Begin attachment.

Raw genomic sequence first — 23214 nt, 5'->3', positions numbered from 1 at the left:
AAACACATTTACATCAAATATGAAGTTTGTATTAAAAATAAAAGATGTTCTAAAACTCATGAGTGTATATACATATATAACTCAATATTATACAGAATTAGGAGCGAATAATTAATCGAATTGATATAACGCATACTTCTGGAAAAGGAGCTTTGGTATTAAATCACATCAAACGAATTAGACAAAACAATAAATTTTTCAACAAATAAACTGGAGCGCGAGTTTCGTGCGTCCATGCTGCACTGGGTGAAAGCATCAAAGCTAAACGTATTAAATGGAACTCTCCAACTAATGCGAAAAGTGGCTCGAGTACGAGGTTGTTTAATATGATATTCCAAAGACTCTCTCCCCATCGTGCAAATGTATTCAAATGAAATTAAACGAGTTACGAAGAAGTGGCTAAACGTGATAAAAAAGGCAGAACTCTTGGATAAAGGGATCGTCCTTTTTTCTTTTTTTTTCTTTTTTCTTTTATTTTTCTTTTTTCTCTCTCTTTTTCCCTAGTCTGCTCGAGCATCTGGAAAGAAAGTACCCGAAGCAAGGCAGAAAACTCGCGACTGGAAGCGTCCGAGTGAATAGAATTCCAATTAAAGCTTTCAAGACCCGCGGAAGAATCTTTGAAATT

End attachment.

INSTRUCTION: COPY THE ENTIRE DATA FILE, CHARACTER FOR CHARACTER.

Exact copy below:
Raw genomic sequence first — 23214 nt, 5'->3', positions numbered from 1 at the left:
AAACACATTTACATCAAATATGAAGTTTGTATTAAAAATAAAAGATGTTCTAAAACTCATGAGTGTATATACATATATAACTCAATATTATACAGAATTAGGAGCGAATAATTAATCGAATTGATATAACGCATACTTCTGGAAAAGGAGCTTTGGTATTAAATCACATCAAACGAATTAGACAAAACAATAAATTTTTCAACAAATAAACTGGAGCGCGAGTTTCGTGCGTCCATGCTGCACTGGGTGAAAGCATCAAAGCTAAACGTATTAAATGGAACTCTCCAACTAATGCGAAAAGTGGCTCGAGTACGAGGTTGTTTAATATGATATTCCAAAGACTCTCTCCCCATCGTGCAAATGTATTCAAATGAAATTAAACGAGTTACGAAGAAGTGGCTAAACGTGATAAAAAAGGCAGAACTCTTGGATAAAGGGATCGTCCTTTTTTCTTTTTTTTTCTTTTTTCTTTTATTTTTCTTTTTTCTCTCTCTTTTTCCCTAGTCTGCTCGAGCATCTGGAAAGAAAGTACCCGAAGCAAGGCAGAAAACTCGCGACTGGAAGCGTCCGAGTGAATAGAATTCCAATTAAAGCTTTCAAGACCCGCGGAAGAATCTTTGAAATT